Longitudinal Magnetisation (QM)
INCORRECT. Spins do not occupy specific energy levels in the QM description of MRI. See Zeeman eigenstates.
This incorrect answer mixes the classical and QM descriptions of MRI. Try explaining transverse magnetisation using the picture of spins occupying only specific energy levels!
Net polarisation against the field (the degree of polarisation is greatly exaggerated).
CORRECT. Diagrams indicating spin polarisation are a physical interpretation of the relevant quantum mechanical equations (not given here). Partial alignment of spins in any particular direction equates only to an overall spin polarisation density, not individual spin directions. For longitudinal net magnetisation, no individual spin is depicted fully aligned with or against the field—accordingly the relative population of eigenstates does not mean spins occupy that energy level (spins are actually in a superposition of states). An energy level diagram is intended to indicate only that an observable population difference exists upon measurement.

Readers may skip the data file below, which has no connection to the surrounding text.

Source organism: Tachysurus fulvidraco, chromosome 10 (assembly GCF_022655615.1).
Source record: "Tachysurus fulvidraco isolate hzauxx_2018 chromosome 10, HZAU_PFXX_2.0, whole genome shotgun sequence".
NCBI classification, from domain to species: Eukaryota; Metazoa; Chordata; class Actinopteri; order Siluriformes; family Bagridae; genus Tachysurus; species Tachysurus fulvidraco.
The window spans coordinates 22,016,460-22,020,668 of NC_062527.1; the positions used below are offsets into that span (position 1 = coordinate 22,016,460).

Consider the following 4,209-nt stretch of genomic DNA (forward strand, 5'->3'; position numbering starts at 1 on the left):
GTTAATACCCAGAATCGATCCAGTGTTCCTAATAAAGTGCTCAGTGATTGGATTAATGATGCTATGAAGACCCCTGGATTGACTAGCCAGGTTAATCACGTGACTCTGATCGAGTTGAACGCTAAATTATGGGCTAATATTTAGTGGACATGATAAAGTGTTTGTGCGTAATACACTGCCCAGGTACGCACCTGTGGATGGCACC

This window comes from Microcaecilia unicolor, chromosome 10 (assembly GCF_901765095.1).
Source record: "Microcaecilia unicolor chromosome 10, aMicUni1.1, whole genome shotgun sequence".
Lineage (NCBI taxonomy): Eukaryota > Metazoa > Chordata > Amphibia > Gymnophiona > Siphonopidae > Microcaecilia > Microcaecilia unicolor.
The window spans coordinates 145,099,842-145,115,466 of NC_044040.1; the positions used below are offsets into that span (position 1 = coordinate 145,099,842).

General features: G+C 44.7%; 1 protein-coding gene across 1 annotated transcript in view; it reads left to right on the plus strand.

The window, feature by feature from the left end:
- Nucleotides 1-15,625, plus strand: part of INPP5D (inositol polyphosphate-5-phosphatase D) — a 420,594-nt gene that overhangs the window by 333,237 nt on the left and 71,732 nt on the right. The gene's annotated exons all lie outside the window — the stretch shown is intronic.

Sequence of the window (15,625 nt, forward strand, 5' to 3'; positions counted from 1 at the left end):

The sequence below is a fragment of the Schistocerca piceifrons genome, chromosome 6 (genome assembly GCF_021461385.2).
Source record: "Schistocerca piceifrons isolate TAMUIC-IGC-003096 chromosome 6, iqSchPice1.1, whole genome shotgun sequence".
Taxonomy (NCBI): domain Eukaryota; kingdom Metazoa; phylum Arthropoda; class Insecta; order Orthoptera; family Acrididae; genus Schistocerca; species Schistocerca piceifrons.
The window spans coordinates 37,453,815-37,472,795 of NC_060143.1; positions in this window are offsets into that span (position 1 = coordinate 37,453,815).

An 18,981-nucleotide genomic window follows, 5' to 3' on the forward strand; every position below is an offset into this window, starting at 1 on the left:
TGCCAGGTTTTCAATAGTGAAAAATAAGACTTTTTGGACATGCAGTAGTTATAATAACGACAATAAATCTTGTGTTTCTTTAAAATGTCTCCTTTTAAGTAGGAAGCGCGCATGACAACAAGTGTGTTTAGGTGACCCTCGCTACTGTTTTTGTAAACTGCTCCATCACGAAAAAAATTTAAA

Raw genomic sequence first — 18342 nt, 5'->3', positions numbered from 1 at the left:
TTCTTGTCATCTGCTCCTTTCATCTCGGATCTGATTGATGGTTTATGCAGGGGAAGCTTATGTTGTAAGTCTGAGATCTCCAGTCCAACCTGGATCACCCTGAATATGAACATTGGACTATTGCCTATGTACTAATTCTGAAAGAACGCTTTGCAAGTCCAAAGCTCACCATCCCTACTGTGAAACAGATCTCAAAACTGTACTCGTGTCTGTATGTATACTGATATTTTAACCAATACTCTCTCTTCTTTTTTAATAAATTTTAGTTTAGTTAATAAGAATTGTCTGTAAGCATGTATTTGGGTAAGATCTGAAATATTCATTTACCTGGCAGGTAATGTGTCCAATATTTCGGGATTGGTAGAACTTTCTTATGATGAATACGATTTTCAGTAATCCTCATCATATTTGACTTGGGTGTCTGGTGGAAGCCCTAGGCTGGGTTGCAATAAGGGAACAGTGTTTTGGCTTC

When there is a net spin polarisation with or against the external magnetic field, we can imply that a number of particles are in the higher energy state as "spin down" or "antiparallel" with respect to the external magnetic field B0, though this is not strictly true. Similarly, we can imply that a number of particles are in the lower energy state, referred to as "spin up" or "parallel" with respect to B0. In fact, assigning spins a parallel or antiparallel direction is only a way of describing the observable population difference between the two energy eigenstates, and any notion of alignment of spins with B0 is only a physical interpretation of the relevant quantum mechanical equations (not given here).
The notion of a spin pointing this way or that should not be over-interpreted; the "spin polarisation arrows" do not behave like ordinary vectors. (For instance, an arrow aligned with B0 does not mean that the angular momentum perpendicular to B0 is zero; the angular momentum in that (transverse) plane is undefined.) When energy is introduced into the spin system, mathematical superposition coefficients change which manifests in a change in the apparent (measured) population of the two spin states. (Superposition coefficients are part of quantum mechanical equations—not given here—which describe the probability that a spin will be found polarised in one or the other eigenstates upon measurement.)